1. Yes, pricing is a critical strategy for any business. Overpricing a product/service can lead to lost sales while underpricing yields reduced revenues and cash flows. In the case of domain names, a domain can only be sold once so one could potentially price on the high side knowing there are numerous prospective buyers. On the other hand, while it is normally not difficult to find potential buyers for a quality domain name, it can be considerably more difficult to find actual buyers. So overpricing a domain can have a more adverse impact on your business if say you do outbound marketing to a number of companies and only one or two respond, “How much?” Overprice the name and your efforts yield nada.

    As I mentioned previously, SEDO reports a median sales price for .COM domains of around $600 with quality keywords in ohter extensions a bit less. There is considerable variability and pro domainers such as Michael Berkens, Frank Schilling and Rick Schwartz have illustrated how keen negotiating can yield a much larger sales price than one might normally expect from a particular domain name. It really depends on who the buyer is. Back to reality – most of my sales are in the $300 to $799 range with an occasional sale up to $1500 and only rarely above that. I do try to gauge keyword / TLD quality and adjust prices accordingly but my sales generally come from mid-quality names rather than my best domains. So with most sales under $1000 I cannot afford to get into bidding wars on Namejet etc.

    I really wish Godaddy provided more reporting data of the sales on its platform similar to what SEDO does with their quarterly reports. I don’t place as much reliance on the Afternic reports because their sales generally are from their own inventory and oftentimes the sales prices vs keyword quality just really don’t make sense.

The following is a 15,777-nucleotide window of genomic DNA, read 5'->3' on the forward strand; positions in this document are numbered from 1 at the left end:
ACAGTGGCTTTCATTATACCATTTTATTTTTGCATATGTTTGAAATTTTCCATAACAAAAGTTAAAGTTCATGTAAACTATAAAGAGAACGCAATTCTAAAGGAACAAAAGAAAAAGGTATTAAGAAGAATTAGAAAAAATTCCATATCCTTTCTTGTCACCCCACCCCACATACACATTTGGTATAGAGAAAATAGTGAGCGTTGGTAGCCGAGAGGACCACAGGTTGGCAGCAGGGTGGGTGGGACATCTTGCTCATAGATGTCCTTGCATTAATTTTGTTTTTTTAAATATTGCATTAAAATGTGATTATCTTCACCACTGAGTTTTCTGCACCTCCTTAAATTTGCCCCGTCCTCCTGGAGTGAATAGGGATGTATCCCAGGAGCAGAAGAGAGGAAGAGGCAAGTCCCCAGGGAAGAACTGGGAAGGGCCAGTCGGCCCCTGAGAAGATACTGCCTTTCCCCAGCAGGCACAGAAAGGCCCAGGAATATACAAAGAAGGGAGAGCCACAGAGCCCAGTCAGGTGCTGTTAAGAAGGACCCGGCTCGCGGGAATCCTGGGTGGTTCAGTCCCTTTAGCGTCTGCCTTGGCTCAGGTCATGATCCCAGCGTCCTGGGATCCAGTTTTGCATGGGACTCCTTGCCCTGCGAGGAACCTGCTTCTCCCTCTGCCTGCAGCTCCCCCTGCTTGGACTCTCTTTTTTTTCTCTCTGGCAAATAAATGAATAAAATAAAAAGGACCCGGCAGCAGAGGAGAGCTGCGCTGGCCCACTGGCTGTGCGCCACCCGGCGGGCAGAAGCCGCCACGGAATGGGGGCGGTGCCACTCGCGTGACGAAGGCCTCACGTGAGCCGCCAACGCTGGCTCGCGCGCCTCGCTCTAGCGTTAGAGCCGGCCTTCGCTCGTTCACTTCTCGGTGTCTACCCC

The other challenge is that while buyers might prefer fixed pricing, it is really difficult to fairly assess hundreds of domain names when recent sales of comparable keyword names can influence one’s view of market price. It has happened to me on a number of occasions where I receive notice from Godaddy/SEDO of a domain sale and feel that I underpriced the domain. But we all need revenue to pay renewals.

  2. Uniqueness can come into play. Obviously every sld in .com is technically unique, but of course I’m talking about when there can be no substitute rivaling the best of the bunch whatsoever no matter how hard people try with variants. I have one like that consisting of a many years famous phrase established in popular culture on a global scale, and no matter how many variants people make, of which there are certainly some, there is and can be only one. That would fall into the brandable category that can be used for virtually any purpose whatsoever. On the flip side, I have another which is explicitly useful for a specific purpose. There can be many variations of it which can be useful for the same purpose, but there can be only one version of its kind that exists apart from them all as the exact definitive phrase for that purpose. That’s the one I’ve had a new suitor for lately with the “bod” (board of directors I guess), who just got back to me recently after I threw up the $x, x x x, x x x expectation to him. He says they have deep pockets, but he’s still asking for stats, which I still plan to tell him I won’t be giving out.